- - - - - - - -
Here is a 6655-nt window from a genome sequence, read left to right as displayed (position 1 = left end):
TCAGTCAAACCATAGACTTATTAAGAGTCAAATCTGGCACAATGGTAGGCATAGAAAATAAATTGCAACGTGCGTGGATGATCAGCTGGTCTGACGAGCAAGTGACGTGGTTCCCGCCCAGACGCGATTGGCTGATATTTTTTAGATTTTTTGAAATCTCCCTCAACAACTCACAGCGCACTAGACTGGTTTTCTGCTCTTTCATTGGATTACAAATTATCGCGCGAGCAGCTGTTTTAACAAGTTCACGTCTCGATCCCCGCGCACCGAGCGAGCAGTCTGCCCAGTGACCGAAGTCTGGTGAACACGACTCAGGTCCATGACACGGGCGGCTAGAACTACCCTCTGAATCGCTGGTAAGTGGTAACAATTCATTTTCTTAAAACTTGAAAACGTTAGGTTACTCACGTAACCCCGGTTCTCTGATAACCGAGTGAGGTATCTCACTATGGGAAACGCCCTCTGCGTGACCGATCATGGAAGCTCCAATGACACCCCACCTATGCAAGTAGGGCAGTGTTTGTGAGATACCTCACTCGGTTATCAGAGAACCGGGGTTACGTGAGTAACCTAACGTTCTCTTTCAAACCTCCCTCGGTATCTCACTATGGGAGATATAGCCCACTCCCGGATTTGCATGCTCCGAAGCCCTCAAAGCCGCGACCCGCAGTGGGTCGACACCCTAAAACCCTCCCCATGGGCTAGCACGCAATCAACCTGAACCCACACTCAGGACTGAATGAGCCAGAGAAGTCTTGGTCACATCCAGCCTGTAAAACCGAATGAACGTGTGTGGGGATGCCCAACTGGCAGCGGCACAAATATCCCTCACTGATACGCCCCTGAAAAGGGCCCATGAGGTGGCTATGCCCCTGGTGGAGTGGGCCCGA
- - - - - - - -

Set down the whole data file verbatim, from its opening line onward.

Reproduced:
Here is a 6655-nt window from a genome sequence, read left to right as displayed (position 1 = left end):
TCAGTCAAACCATAGACTTATTAAGAGTCAAATCTGGCACAATGGTAGGCATAGAAAATAAATTGCAACGTGCGTGGATGATCAGCTGGTCTGACGAGCAAGTGACGTGGTTCCCGCCCAGACGCGATTGGCTGATATTTTTTAGATTTTTTGAAATCTCCCTCAACAACTCACAGCGCACTAGACTGGTTTTCTGCTCTTTCATTGGATTACAAATTATCGCGCGAGCAGCTGTTTTAACAAGTTCACGTCTCGATCCCCGCGCACCGAGCGAGCAGTCTGCCCAGTGACCGAAGTCTGGTGAACACGACTCAGGTCCATGACACGGGCGGCTAGAACTACCCTCTGAATCGCTGGTAAGTGGTAACAATTCATTTTCTTAAAACTTGAAAACGTTAGGTTACTCACGTAACCCCGGTTCTCTGATAACCGAGTGAGGTATCTCACTATGGGAAACGCCCTCTGCGTGACCGATCATGGAAGCTCCAATGACACCCCACCTATGCAAGTAGGGCAGTGTTTGTGAGATACCTCACTCGGTTATCAGAGAACCGGGGTTACGTGAGTAACCTAACGTTCTCTTTCAAACCTCCCTCGGTATCTCACTATGGGAGATATAGCCCACTCCCGGATTTGCATGCTCCGAAGCCCTCAAAGCCGCGACCCGCAGTGGGTCGACACCCTAAAACCCTCCCCATGGGCTAGCACGCAATCAACCTGAACCCACACTCAGGACTGAATGAGCCAGAGAAGTCTTGGTCACATCCAGCCTGTAAAACCGAATGAACGTGTGTGGGGATGCCCAACTGGCAGCGGCACAAATATCCCTCACTGATACGCCCCTGAAAAGGGCCCATGAGGTGGCTATGCCCCTGGTGGAGTGGGCCCGA